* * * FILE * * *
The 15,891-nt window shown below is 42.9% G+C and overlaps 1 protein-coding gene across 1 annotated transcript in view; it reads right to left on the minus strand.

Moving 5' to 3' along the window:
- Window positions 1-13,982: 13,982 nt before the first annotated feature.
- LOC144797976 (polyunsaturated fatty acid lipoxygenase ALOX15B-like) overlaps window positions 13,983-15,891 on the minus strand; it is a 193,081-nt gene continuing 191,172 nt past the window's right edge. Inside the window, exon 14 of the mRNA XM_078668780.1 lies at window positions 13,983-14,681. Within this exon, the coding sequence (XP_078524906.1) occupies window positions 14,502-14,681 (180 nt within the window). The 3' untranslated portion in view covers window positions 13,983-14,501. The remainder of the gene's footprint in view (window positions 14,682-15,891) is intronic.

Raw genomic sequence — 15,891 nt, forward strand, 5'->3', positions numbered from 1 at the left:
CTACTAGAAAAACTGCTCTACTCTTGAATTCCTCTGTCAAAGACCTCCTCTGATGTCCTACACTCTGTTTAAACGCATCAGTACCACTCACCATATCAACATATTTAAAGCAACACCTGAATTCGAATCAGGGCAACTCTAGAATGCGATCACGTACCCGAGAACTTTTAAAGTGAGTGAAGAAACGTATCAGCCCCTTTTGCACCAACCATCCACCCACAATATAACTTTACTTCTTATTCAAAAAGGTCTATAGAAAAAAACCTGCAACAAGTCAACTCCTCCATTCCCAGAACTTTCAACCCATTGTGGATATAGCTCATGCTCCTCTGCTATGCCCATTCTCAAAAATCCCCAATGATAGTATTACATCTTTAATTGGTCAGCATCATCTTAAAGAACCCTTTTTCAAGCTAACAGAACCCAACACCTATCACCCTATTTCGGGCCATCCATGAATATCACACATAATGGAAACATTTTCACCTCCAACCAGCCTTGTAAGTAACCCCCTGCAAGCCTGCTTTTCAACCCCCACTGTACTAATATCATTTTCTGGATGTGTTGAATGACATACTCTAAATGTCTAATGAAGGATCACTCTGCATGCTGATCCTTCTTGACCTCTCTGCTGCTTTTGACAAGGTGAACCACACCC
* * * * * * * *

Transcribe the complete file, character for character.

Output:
The 15,891-nt window shown below is 42.9% G+C and overlaps 1 protein-coding gene across 1 annotated transcript in view; it reads right to left on the minus strand.

Moving 5' to 3' along the window:
- Window positions 1-13,982: 13,982 nt before the first annotated feature.
- LOC144797976 (polyunsaturated fatty acid lipoxygenase ALOX15B-like) overlaps window positions 13,983-15,891 on the minus strand; it is a 193,081-nt gene continuing 191,172 nt past the window's right edge. Inside the window, exon 14 of the mRNA XM_078668780.1 lies at window positions 13,983-14,681. Within this exon, the coding sequence (XP_078524906.1) occupies window positions 14,502-14,681 (180 nt within the window). The 3' untranslated portion in view covers window positions 13,983-14,501. The remainder of the gene's footprint in view (window positions 14,682-15,891) is intronic.

Raw genomic sequence — 15,891 nt, forward strand, 5'->3', positions numbered from 1 at the left:
CTACTAGAAAAACTGCTCTACTCTTGAATTCCTCTGTCAAAGACCTCCTCTGATGTCCTACACTCTGTTTAAACGCATCAGTACCACTCACCATATCAACATATTTAAAGCAACACCTGAATTCGAATCAGGGCAACTCTAGAATGCGATCACGTACCCGAGAACTTTTAAAGTGAGTGAAGAAACGTATCAGCCCCTTTTGCACCAACCATCCACCCACAATATAACTTTACTTCTTATTCAAAAAGGTCTATAGAAAAAAACCTGCAACAAGTCAACTCCTCCATTCCCAGAACTTTCAACCCATTGTGGATATAGCTCATGCTCCTCTGCTATGCCCATTCTCAAAAATCCCCAATGATAGTATTACATCTTTAATTGGTCAGCATCATCTTAAAGAACCCTTTTTCAAGCTAACAGAACCCAACACCTATCACCCTATTTCGGGCCATCCATGAATATCACACATAATGGAAACATTTTCACCTCCAACCAGCCTTGTAAGTAACCCCCTGCAAGCCTGCTTTTCAACCCCCACTGTACTAATATCATTTTCTGGATGTGTTGAATGACATACTCTAAATGTCTAATGAAGGATCACTCTGCATGCTGATCCTTCTTGACCTCTCTGCTGCTTTTGACAAGGTGAACCACACCC